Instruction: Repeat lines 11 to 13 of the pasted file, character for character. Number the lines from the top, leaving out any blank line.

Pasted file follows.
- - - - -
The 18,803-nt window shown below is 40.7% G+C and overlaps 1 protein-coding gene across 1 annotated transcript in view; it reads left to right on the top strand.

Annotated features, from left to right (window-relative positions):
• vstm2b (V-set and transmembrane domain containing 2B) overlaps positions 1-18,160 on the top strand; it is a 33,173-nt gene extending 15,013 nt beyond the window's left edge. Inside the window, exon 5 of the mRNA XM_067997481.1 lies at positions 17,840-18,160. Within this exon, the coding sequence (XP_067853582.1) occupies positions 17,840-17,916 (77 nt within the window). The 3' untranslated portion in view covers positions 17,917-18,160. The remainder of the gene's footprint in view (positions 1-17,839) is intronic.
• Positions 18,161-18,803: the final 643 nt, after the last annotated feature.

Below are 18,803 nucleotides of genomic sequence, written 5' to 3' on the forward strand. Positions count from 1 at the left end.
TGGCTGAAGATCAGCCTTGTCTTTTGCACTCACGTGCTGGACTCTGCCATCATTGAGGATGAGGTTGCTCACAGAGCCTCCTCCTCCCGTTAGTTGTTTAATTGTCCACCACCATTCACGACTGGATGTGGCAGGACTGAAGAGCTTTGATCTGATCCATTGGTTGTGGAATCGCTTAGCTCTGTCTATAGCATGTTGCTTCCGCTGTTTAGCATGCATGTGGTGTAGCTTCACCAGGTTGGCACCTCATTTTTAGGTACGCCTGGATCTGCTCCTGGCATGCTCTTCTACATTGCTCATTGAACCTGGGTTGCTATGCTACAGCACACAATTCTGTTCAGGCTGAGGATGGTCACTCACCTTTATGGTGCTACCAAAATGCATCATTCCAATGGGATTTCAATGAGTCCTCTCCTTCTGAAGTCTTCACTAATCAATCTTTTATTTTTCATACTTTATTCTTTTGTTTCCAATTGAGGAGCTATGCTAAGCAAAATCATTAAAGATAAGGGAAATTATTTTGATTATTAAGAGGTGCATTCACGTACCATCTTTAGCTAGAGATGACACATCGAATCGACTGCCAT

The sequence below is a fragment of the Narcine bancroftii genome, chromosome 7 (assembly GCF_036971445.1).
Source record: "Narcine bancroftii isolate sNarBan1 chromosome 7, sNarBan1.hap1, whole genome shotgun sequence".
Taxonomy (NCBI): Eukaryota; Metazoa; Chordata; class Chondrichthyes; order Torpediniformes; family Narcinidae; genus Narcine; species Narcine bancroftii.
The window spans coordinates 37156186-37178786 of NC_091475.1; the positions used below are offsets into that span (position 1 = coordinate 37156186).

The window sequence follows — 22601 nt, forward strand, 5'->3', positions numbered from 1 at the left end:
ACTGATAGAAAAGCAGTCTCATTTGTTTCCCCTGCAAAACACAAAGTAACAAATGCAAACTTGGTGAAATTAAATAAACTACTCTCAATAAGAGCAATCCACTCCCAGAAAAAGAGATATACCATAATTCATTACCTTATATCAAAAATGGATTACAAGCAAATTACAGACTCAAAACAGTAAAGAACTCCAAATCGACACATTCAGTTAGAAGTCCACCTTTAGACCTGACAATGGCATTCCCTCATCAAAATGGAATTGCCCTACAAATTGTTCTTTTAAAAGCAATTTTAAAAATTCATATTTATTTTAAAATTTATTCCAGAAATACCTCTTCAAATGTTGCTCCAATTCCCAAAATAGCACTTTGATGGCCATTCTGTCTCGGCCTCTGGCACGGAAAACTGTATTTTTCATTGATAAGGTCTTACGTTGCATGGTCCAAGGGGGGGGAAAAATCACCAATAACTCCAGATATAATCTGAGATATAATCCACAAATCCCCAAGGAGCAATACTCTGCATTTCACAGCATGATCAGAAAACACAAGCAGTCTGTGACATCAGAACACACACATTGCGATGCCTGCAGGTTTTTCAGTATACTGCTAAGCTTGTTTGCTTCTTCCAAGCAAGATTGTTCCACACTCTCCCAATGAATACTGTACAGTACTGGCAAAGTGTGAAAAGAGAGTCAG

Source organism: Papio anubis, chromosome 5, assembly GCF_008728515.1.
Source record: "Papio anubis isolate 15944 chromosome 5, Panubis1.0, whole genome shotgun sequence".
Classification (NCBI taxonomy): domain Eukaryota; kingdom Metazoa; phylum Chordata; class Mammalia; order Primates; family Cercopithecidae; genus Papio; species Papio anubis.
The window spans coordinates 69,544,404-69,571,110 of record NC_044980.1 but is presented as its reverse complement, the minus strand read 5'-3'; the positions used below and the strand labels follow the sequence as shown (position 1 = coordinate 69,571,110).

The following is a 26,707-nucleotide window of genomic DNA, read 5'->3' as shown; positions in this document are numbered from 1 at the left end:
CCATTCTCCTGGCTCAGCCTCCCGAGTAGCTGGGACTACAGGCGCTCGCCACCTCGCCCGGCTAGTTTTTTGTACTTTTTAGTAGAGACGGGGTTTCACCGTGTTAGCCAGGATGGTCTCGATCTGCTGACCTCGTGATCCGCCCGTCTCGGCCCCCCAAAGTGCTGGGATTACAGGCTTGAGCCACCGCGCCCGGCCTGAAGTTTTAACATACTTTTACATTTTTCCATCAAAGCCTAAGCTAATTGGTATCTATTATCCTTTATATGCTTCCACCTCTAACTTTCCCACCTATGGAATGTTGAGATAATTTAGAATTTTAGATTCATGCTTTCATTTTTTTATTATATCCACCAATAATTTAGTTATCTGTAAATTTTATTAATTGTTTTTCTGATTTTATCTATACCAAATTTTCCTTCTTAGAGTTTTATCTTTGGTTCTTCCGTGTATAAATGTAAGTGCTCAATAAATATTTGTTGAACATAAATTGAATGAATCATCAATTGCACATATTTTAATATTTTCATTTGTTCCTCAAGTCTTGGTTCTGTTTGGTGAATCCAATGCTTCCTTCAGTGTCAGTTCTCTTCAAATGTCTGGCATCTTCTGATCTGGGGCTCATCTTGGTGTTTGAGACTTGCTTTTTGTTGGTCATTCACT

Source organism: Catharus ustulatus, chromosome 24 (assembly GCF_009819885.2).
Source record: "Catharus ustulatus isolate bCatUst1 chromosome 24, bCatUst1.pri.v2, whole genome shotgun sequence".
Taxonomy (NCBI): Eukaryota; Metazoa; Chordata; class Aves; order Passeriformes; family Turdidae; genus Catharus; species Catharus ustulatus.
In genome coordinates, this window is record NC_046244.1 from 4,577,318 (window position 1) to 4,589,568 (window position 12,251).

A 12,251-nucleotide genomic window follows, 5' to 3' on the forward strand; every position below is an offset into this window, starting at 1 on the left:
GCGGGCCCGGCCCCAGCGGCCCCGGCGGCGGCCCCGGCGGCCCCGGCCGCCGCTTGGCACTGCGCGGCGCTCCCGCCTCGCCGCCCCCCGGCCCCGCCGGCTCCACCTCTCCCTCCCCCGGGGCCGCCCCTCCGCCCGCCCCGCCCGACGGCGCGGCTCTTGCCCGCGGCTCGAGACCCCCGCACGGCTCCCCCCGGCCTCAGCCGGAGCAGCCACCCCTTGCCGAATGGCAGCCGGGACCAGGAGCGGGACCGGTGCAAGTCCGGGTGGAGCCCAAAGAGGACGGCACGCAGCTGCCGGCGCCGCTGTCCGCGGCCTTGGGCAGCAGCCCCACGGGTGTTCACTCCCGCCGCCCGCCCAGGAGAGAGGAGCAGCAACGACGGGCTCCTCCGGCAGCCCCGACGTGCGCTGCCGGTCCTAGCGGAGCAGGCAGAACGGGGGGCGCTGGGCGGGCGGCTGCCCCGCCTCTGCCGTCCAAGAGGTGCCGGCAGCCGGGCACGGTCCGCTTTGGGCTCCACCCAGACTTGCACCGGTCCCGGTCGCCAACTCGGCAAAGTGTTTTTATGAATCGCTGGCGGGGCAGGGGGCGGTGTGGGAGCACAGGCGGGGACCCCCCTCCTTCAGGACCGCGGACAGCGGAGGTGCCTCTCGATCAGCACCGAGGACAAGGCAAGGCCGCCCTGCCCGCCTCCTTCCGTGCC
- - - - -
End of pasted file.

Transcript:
The window sequence follows — 22601 nt, forward strand, 5'->3', positions numbered from 1 at the left end:
ACTGATAGAAAAGCAGTCTCATTTGTTTCCCCTGCAAAACACAAAGTAACAAATGCAAACTTGGTGAAATTAAATAAACTACTCTCAATAAGAGCAATCCACTCCCAGAAAAAGAGATATACCATAATTCATTACCTTATATCAAAAATGGATTACAAGCAAATTACAGACTCAAAACAGTAAAGAACTCCAAATCGACACATTCAGTTAGAAGTCCACCTTTAGACCTGACAATGGCATTCCCTCATCAAAATGGAATTGCCCTACAAATTGTTCTTTTAAAAGCAATTTTAAAAATTCATATTTATTTTAAAATTTATTCCAGAAATACCTCTTCAAATGTTGCTCCAATTCCCAAAATAGCACTTTGATGGCCATTCTGTCTCGGCCTCTGGCACGGAAAACTGTATTTTTCATTGATAAGGTCTTACGTTGCATGGTCCAAGGGGGGGGAAAAATCACCAATAACTCCAGATATAATCTGAGATATAATCCACAAATCCCCAAGGAGCAATACTCTGCATTTCACAGCATGATCAGAAAACACAAGCAGTCTGTGACATCAGAACACACACATTGCGATGCCTGCAGGTTTTTCAGTATACTGCTAAGCTTGTTTGCTTCTTCCAAGCAAGATTGTTCCACACTCTCCCAATGAATACTGTACAGTACTGGCAAAGTGTGAAAAGAGAGTCAG

Source organism: Papio anubis, chromosome 5, assembly GCF_008728515.1.